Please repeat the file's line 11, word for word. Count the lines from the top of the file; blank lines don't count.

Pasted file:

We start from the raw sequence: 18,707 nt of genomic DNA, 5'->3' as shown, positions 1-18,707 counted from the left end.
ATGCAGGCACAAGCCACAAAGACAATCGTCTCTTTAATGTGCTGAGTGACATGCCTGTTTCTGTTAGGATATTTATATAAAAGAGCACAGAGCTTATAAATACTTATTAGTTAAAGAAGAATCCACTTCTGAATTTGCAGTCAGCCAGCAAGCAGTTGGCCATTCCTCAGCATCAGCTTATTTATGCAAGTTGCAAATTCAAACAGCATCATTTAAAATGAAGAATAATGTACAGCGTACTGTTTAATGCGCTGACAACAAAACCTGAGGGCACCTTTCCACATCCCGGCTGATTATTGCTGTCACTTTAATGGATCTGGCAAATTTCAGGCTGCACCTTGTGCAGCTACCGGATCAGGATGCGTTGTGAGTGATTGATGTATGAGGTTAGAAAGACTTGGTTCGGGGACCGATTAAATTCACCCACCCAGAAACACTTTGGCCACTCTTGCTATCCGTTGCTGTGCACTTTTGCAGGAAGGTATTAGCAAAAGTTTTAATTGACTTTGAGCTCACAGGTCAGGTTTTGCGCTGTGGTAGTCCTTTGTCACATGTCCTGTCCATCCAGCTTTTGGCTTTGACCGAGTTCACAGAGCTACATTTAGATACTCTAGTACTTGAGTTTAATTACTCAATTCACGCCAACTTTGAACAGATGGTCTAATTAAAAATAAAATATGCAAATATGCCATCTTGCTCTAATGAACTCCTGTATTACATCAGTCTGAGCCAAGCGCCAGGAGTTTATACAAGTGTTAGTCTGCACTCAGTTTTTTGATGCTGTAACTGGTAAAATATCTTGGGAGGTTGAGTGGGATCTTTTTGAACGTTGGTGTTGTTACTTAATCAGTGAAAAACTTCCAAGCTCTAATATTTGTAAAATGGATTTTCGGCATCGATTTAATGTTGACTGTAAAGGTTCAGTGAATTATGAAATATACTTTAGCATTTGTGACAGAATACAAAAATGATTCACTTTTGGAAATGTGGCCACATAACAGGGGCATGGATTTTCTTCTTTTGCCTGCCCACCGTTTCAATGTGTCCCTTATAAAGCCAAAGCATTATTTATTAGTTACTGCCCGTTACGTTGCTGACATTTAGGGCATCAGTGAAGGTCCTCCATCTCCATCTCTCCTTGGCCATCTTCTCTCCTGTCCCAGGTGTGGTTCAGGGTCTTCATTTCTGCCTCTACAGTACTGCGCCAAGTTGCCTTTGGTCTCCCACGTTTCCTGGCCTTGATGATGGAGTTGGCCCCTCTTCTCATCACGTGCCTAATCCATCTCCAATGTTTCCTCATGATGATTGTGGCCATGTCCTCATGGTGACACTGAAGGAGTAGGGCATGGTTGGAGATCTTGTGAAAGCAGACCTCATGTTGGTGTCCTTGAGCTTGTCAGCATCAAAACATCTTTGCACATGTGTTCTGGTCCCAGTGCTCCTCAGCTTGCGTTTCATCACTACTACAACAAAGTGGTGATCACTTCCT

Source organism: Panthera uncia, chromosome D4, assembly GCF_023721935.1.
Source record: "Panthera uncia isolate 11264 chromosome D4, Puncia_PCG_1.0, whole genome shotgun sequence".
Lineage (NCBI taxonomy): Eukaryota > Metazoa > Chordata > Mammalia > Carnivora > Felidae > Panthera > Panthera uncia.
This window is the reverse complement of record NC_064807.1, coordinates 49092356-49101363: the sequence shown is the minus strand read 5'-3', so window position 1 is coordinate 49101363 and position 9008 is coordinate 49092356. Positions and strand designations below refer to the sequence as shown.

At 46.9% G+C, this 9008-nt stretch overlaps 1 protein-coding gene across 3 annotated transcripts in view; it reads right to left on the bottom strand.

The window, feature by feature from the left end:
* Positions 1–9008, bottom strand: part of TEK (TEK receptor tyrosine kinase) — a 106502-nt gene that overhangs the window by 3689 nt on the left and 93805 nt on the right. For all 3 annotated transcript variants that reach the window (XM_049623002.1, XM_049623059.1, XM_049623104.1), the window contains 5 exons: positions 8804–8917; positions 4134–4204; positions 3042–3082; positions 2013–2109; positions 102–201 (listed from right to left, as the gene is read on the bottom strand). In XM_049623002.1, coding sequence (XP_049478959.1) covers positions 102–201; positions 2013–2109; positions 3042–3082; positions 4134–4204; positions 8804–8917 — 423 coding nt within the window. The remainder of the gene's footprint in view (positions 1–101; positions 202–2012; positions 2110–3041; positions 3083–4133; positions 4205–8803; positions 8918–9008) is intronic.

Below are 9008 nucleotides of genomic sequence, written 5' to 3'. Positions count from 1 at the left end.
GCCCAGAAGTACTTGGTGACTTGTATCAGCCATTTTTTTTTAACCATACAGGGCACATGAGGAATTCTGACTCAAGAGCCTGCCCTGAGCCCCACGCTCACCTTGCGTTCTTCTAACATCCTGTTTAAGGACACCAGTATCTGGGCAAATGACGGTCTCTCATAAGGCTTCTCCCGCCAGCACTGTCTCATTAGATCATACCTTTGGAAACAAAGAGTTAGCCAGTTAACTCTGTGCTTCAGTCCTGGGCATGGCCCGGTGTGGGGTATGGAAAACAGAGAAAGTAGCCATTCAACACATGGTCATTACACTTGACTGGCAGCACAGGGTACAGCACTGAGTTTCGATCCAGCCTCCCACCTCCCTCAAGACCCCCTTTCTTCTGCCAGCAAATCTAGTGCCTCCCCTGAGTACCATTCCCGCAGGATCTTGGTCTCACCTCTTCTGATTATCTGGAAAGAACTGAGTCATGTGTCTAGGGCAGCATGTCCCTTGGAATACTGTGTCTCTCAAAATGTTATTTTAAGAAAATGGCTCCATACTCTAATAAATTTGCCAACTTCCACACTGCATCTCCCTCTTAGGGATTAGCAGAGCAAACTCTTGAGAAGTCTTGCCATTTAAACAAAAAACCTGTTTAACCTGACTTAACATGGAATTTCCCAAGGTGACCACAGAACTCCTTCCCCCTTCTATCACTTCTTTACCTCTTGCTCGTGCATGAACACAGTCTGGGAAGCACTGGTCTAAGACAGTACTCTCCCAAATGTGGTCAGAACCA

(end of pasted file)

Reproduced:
GCCCAGAAGTACTTGGTGACTTGTATCAGCCATTTTTTTTTAACCATACAGGGCACATGAGGAATTCTGACTCAAGAGCCTGCCCTGAGCCCCACGCTCACCTTGCGTTCTTCTAACATCCTGTTTAAGGACACCAGTATCTGGGCAAATGACGGTCTCTCATAAGGCTTCTCCCGCCAGCACTGTCTCATTAGATCATACCTTTGGAAACAAAGAGTTAGCCAGTTAACTCTGTGCTTCAGTCCTGGGCATGGCCCGGTGTGGGGTATGGAAAACAGAGAAAGTAGCCATTCAACACATGGTCATTACACTTGACTGGCAGCACAGGGTACAGCACTGAGTTTCGATCCAGCCTCCCACCTCCCTCAAGACCCCCTTTCTTCTGCCAGCAAATCTAGTGCCTCCCCTGAGTACCATTCCCGCAGGATCTTGGTCTCACCTCTTCTGATTATCTGGAAAGAACTGAGTCATGTGTCTAGGGCAGCATGTCCCTTGGAATACTGTGTCTCTCAAAATGTTATTTTAAGAAAATGGCTCCATACTCTAATAAATTTGCCAACTTCCACACTGCATCTCCCTCTTAGGGATTAGCAGAGCAAACTCTTGAGAAGTCTTGCCATTTAAACAAAAAACCTGTTTAACCTGACTTAACATGGAATTTCCCAAGGTGACCACAGAACTCCTTCCCCCTTCTATCACTTCTTTACCTCTTGCTCGTGCATGAACACAGTCTGGGAAGCACTGGTCTAAGACAGTACTCTCCCAAATGTGGTCAGAACCA